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THE WIND (2018)

Set in a stark backdrop of the remote early 19th century American territories, The Wind offers a slice of history in this western-style horror. A director debut from Emma Tammi and Teresa Sutherland providing the screenplay, they took reference from the diaries of Kansas women documenting their experience of being early settlers. We begin the film nearing the end, and so starts a regression into recent events, that are chopped up and spread across a non-linear timeline.


Seen from the viewpoint of Lizzy (Caitlin Gerrard), we start by picking up the story when she and her husband Gideon (Dylan McTee). welcome a new younger couple Emma (Julia Goldani Telles) and Isacc (Ashley Zukeman), to settle in their barren homestead. The arrival of the spirited Emma with her inquisitiveness of youth first brings Lizzy comfort. But when a newly pregnant Emma starts to become weary of the enduring isolation, her mental health starts to suffer. Here Lizzy’s disdain for Emma emerges, as she battles with Emma’s brashness and reliance on her, all escalated by her grief over the death of her own child and present infertility.


Then there is the wind itself. The wind becomes an elemental force of both women, reflecting their circumstantial and mental imprisonment. The winds' relentlessness against the arid dry planes is torment in itself, but there is also something else lurking outside. A destructive entity that haunts the induces paranoia in Emma, whilst reminding Lizzy of her tragedy and despair.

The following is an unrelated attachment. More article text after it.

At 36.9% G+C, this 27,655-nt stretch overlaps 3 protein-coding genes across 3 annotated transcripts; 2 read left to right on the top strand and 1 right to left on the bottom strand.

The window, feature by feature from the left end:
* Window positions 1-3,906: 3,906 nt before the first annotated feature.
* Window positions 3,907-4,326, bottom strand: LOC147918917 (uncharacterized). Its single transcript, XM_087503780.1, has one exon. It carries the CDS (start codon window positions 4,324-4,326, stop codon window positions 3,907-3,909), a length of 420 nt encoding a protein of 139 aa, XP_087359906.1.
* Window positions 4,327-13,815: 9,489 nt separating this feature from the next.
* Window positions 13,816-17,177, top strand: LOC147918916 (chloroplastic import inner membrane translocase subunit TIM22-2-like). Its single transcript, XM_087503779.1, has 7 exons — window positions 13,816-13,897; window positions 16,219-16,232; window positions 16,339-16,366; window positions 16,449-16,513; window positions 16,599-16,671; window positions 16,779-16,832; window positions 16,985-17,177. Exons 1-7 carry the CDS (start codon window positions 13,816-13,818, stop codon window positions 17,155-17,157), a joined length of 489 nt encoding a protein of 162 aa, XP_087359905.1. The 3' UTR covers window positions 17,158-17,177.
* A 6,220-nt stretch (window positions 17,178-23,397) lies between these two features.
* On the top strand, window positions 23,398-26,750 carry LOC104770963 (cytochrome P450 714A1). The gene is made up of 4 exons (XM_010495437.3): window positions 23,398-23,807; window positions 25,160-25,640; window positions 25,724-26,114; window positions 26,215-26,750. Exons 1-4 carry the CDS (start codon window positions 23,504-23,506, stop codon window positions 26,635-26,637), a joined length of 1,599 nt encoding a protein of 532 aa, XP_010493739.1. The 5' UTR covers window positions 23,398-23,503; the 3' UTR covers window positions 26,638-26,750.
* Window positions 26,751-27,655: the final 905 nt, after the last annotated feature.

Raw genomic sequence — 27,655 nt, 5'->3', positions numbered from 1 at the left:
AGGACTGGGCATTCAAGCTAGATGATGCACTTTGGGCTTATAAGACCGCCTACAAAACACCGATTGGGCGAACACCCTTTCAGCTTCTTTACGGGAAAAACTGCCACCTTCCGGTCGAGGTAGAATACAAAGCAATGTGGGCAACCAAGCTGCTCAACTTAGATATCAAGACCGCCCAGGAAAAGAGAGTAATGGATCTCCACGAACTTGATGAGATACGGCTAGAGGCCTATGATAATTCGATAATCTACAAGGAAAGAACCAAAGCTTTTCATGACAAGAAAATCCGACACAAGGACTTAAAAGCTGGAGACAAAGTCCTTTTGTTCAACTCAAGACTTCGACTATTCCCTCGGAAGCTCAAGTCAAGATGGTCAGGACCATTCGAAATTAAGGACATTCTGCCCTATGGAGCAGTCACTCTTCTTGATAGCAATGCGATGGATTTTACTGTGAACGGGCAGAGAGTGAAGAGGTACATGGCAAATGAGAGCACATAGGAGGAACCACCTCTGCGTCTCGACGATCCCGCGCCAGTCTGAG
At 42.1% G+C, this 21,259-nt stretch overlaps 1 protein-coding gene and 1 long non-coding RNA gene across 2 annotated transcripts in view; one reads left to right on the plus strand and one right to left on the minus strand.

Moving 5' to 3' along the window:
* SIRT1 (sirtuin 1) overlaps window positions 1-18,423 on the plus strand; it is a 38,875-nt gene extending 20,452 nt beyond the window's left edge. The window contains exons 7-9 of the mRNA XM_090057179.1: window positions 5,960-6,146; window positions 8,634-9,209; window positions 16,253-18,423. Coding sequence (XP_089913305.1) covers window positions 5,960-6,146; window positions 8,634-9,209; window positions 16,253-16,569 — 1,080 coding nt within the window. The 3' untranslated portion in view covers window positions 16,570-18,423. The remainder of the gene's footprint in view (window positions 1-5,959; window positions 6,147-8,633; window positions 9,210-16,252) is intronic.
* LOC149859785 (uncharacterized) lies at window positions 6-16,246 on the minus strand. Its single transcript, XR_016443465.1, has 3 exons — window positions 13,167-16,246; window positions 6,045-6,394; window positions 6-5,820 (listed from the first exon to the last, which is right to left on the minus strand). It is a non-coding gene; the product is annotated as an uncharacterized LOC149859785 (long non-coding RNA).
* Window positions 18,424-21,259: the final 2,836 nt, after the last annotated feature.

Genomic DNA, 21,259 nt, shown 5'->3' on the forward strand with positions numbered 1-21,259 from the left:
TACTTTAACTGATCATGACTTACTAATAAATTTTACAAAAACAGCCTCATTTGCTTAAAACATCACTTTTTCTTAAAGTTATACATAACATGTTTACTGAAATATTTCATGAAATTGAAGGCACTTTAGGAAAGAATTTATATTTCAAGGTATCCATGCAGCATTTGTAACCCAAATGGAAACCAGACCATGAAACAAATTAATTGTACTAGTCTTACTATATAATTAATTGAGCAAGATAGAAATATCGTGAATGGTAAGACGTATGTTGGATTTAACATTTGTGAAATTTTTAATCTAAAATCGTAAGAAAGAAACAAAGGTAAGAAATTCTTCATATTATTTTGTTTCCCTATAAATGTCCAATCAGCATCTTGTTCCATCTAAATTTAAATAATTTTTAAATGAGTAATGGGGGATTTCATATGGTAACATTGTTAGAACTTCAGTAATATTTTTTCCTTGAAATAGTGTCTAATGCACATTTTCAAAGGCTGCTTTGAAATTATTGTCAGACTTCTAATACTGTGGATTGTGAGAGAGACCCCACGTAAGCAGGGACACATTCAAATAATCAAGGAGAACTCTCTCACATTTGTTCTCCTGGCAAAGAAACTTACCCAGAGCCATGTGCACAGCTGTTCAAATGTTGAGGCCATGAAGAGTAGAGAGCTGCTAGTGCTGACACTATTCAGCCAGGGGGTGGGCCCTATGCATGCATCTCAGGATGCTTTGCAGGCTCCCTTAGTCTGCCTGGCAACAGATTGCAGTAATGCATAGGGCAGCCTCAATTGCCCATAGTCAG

The film is a haze, as it tries to piece fragments of Lizzie’s memory and distinguish between what is real, or reflections of her imagination. Flashbacks of her son’s stillbirth and her struggles within this turmoiled landscape shifts back and forth, creating an internal whirlwind. Emma’s arrival is the catalyst that forces Lizzie to look back on a life she had tried to bury, whilst Emma ever rebellious tries to prise this out of her. Although the horror story is the backdrop, alongside it stands the underlining tension of this close female relationship - competitive and intense.


The Wind is classically gothic, advocating a doomed landscape, a female protagonist, male aversion, and unrelenting evil. The devilish entity that stalks the women is a constant omen, reminding us that life keeps moving, regardless of the human experience or trauma, from birth to death. It was pleasing to see the haunting having a physical presence, as it gave Emma and Lizzie validation beyond their strained imaginations. Although the haunting can still be considered as a poster board for female agony. These 19th-century wives had one destiny that of a domesticated mother. However Lizzy is unable to have children and Emma is a failed housewife, both are unable to live up to their expected roles. ‘Please don’t be unpleasant in front of the men,’ Lizzy recalls to Emma one afternoon, but this unpleasantness, devoid of the superficial is what makes The Wind heartachingly poignant.



(Photography: Soapbox Films/ Divide Conquer/ Mind Hive Films)


The Wind, 2018 (Film), directed by Emma TAMMI. USA: Soapbox Films



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